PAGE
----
Last year I participated to the online course Connectivism and Connective Knowledge given by George Siemens and Stephen Downes. It was a great experience that influenced deeply my practices. It is a good new that they will deliver another version in the fall of this year.
One of the interesting features of these courses is that everyone is free to participate in its own way. This year it will not possible for me to attend the course as I did last year. Nevertheless, I subscribed with the intention of posting during the course about a work I’m doing that I believe is related to some of the topics that will be faced in this new version. I will try to listen to those that share similar interests in CCK09.
In this first post I’m going to outline this work.
The objective is to investigate the potential of web 2 technologies to improve the learning experience in a variety of graduate and post graduate courses. Basically, with the method I’m investigating, the teacher tries to facilitate the personal involvement and the practice of the students by keeping to a minimum its own interventions. From the technical point of view, the teaching method is based on the use of blogs and feed syndacation. Both the students and teachers use the blogs to write assignments, to pose questions, to comment and to collaborate. More details are available in this paper (pdf).
My thesis is that by means of the blog community and a sensible conduit of the teacher it is possible to give life to a phenomenon akin to what Etienne Wenger described as a community of practice (CoP), where the feeling of common objectives, the active collaboration among participants and the development of a set of common practices, substantially improve the process of meaning creation and, consequently, the learning experience. However, in my perspective the role of the teacher should not be that of controlling and managing that community as it is often intended when talking about CoPs. Instead, I see this community as something that should grow by itself, free to establish connections with resources, people, organizations and networks that are external to the class environment, much in the sense of connectivism as it has been formulated by George Siemens and Stephen Downes.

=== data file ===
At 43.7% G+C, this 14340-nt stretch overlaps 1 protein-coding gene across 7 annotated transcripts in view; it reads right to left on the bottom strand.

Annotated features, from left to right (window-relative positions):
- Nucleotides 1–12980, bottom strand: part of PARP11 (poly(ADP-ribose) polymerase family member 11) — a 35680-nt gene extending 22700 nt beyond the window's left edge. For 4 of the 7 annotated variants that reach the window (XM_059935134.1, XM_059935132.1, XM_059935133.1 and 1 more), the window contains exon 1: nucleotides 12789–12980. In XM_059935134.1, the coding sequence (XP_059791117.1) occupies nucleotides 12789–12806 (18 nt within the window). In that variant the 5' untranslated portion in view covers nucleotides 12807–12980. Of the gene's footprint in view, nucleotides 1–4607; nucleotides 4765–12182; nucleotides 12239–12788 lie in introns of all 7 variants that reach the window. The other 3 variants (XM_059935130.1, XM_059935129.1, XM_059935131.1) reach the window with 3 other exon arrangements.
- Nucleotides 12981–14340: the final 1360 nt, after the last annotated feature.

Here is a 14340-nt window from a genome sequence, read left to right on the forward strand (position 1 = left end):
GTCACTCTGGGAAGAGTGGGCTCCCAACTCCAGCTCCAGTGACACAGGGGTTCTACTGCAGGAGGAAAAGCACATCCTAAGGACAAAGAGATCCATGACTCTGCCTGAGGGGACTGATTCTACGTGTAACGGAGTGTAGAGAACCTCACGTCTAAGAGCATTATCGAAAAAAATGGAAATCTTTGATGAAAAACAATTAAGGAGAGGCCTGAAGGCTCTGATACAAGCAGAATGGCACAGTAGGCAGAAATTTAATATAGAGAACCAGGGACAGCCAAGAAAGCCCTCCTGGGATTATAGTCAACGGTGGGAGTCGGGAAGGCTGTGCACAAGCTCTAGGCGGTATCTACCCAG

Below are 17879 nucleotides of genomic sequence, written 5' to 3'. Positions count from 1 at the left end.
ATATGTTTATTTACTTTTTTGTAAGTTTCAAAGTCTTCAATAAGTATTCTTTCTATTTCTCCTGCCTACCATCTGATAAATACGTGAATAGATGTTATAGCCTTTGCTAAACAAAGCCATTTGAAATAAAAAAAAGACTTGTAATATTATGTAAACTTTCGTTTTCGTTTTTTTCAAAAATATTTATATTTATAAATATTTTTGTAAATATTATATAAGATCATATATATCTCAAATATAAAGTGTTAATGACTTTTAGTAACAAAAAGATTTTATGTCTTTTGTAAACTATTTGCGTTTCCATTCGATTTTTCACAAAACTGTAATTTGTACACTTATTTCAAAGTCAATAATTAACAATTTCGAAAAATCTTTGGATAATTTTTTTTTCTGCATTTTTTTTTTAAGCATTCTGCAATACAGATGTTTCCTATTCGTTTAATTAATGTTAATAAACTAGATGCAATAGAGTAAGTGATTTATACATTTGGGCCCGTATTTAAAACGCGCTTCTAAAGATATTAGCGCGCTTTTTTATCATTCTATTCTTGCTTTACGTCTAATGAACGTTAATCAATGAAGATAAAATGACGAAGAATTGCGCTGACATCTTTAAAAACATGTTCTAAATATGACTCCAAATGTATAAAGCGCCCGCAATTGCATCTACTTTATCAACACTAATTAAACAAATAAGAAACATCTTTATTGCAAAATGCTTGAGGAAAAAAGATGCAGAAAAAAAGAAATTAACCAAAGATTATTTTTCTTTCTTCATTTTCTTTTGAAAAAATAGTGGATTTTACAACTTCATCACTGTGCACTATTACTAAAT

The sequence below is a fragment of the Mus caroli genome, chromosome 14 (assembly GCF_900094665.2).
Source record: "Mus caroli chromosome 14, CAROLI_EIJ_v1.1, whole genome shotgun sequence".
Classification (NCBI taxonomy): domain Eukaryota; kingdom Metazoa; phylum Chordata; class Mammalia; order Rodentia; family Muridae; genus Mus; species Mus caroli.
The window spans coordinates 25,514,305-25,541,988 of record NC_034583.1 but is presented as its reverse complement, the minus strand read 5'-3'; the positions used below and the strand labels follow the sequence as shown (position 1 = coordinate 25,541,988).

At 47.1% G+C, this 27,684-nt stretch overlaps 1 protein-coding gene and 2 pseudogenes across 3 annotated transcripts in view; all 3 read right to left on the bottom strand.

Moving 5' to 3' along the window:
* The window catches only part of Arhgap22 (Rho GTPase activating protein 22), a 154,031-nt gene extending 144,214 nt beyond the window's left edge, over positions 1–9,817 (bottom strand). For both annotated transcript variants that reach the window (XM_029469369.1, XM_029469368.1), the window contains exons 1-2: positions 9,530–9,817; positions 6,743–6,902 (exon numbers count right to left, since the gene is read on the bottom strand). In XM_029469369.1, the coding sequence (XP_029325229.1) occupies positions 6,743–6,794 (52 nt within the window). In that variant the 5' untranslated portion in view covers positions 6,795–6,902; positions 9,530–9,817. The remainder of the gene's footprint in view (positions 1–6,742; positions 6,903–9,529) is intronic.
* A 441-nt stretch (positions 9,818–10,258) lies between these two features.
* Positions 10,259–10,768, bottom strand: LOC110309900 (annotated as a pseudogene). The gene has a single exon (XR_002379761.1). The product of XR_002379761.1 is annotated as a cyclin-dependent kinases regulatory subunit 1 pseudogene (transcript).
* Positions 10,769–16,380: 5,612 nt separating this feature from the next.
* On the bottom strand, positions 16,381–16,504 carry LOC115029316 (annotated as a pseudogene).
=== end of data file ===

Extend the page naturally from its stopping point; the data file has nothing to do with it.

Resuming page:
Thus, the class is the place where I welcome my students but then I try to bring them “outside” through what I’m calling the “blogroom”. The blogroom is a living community and the teacher has to take care of it as it is common with every newborn form of life. When you are taking care of a living being – it could be a newborn infant as well as a grove or anything else – the most important thing is to learn to observe it before doing anything.
The blogroom community is a living being because it is composed of humans but it is also a living being in its whole. The teacher should be able to see this creature being aware that its well being is of great importance to improve substantially the learning experience of its components.
The main objective of this work is to explore methods to observe this community, supporting, but not replacing, the complex subjective impressions and feelings of the teacher. Since the life of the blogroom is trackable in all its details, the idea is to use methods of the social network analysis to extract relevant information from its traces.
The method is based on a set of web services and open source tools that allow one to extract the history of the blog community and to perform statistical and graphical network analysis on such data. The tools are 1) Google Reader for feed aggregation, 2) Google Docs for management of students data, 3) a set of Ruby packages to automatically browse the internet and exctract data from web services, 4) the Statnet package of the R environment for social network analysis and, finally, 5) some software I’m writing in Ruby myself to glue all together.
In this method, a variety of social network analysis tools are used to evaluate the part of students activities beyond the minimum trivial level constituted of a standard sequence of assignments. These evaluations may be done both on longitudinal studies as well as to compare different students populations. Conventional measures of networks as well as recent network modelling methods based on exponential-family random graph models (ERGM) are used.
This is a no cost project since all these web sevices, software tools and software languages are free and I will use them as long as they will remain free.
During the next months I will posts on specific aspects of this work.